Relative Energy Deficiency in Sport (RED-S) | Guelph Nutrition
What is Relative Energy Deficiency in Sport (RED-S)?
As an athlete, you want to perform your best. In order to play your best, you need to make sure you are properly fueling your body. When you are very active, it is imperative that you eat and drink enough (specifically carbohydrates) to provide your body with the energy it needs to perform and recover.
Energy availability is the amount of dietary energy remaining after exercise, available for other physiological functions such as growth, muscle recovery and homeostasis.
Low energy availability (LEA) occurs when the calorie intake of an athlete is insufficient to meet the energy required for daily living plus the demands of training. Energy intake should never drop below resting metabolic rate.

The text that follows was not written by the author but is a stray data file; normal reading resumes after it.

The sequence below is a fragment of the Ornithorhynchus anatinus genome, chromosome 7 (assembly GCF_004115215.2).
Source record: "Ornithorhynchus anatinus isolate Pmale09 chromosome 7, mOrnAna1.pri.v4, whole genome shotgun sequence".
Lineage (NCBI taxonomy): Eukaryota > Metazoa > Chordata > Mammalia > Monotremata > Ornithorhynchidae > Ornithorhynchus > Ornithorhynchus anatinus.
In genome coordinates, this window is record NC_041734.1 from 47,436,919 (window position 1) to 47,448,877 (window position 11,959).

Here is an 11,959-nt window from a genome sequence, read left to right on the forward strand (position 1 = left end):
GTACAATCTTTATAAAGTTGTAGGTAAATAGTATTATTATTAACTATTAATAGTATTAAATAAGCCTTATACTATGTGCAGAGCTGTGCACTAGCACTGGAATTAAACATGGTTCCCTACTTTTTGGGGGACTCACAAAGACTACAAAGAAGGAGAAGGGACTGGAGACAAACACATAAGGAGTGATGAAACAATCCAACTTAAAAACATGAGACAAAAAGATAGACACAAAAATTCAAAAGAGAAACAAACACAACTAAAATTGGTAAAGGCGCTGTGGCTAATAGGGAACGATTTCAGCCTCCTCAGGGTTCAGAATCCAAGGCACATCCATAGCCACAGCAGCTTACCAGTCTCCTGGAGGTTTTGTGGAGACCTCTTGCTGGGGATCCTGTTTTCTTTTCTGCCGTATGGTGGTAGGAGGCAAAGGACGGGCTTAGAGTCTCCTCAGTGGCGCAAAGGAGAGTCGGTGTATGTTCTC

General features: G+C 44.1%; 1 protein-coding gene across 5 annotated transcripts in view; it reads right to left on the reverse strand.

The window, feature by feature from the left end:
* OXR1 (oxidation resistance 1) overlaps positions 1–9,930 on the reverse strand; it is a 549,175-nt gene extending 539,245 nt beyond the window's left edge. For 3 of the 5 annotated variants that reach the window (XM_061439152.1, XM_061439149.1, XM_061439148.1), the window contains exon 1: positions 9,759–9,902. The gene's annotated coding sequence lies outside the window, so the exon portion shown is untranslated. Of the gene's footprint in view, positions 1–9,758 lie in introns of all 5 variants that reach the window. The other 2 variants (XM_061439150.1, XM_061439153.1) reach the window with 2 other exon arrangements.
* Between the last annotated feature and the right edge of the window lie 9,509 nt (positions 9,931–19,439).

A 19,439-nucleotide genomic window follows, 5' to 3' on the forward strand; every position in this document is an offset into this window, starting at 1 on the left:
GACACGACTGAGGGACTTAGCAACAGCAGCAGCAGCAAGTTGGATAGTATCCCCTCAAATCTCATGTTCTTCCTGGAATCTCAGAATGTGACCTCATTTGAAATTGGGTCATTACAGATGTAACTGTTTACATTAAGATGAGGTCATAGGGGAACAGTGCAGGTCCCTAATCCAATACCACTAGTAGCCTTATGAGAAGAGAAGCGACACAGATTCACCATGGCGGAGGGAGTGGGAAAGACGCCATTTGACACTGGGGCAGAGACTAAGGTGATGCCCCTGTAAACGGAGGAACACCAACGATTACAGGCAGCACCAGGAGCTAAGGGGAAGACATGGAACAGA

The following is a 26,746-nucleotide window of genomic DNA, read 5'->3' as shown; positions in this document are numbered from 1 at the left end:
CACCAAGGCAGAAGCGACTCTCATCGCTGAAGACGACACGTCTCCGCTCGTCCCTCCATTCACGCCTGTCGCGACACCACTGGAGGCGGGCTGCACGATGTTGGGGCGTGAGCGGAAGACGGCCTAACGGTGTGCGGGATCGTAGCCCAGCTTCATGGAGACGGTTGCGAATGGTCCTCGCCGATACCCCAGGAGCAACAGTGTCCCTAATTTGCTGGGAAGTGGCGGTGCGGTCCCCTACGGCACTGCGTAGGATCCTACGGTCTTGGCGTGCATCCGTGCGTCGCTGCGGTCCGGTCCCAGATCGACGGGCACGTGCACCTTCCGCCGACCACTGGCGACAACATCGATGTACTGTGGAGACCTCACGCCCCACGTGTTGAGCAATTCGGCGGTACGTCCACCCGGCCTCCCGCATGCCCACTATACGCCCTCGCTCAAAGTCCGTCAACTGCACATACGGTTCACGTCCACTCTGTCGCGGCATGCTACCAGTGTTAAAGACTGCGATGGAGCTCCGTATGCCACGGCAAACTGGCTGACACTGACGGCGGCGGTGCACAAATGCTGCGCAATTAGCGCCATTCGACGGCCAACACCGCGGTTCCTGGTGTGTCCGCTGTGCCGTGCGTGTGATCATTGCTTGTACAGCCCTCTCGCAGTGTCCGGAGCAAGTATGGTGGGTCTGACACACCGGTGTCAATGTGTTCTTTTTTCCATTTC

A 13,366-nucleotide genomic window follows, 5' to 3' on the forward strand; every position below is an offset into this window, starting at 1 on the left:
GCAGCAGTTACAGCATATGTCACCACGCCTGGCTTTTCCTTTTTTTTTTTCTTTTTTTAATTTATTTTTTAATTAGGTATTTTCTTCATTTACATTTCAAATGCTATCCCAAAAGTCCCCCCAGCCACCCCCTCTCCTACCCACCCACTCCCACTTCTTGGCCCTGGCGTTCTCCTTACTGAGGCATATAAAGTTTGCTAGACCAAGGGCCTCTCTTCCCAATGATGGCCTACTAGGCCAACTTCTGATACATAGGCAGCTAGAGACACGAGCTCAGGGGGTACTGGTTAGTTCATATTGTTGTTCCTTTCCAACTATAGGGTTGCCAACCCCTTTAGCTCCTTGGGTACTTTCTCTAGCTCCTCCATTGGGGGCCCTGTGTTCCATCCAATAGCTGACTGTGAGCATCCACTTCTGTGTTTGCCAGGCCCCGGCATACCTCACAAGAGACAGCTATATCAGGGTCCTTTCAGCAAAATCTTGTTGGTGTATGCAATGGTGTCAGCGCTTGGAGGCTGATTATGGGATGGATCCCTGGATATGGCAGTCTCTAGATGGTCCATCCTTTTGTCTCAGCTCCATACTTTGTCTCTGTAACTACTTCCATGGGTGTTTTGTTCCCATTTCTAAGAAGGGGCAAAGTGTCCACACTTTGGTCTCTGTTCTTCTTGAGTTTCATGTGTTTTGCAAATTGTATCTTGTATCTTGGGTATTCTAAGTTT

LEA is associated with most consequences of relative energy deficiency in sport (RED-S) and the Female Athlete Triad (the combination of disordered eating, amenorrhea and osteoporosis).
What are the Consequences of RED-S
Consequences include but are not limited to:
- suppressed metabolic rate
- menstrual dysfunction
- impairments of bone health, immunity, protein synthesis and cardiovascular health
The consequences can occur in as little as five days and be acute, intermittent or chronic.
What are the Signs and Symptoms of RED-S?
Signs and Symptoms of RED-S include:
- Reduced training capacity
- Repeated injury or illness (especially bone stress injuries like stress reactions/fractures)
- Delayed or prolonged recovery times
- Change in mood state
- Failure to lose weight
- Reduced or low bone density
- Reduced libido
- Cessation or disruption in menstrual cycle
- Excessive fatigue
For more information about RED-S and nutrition recommendations to ensure that you are providing your body with enough energy to preform your best, book an appointment with our registered dietitian, Rachel Hannah.
Mountjoy et al., 2018 – IOC consensus statement on Relative Energy Deficiency in Sport (RED-S)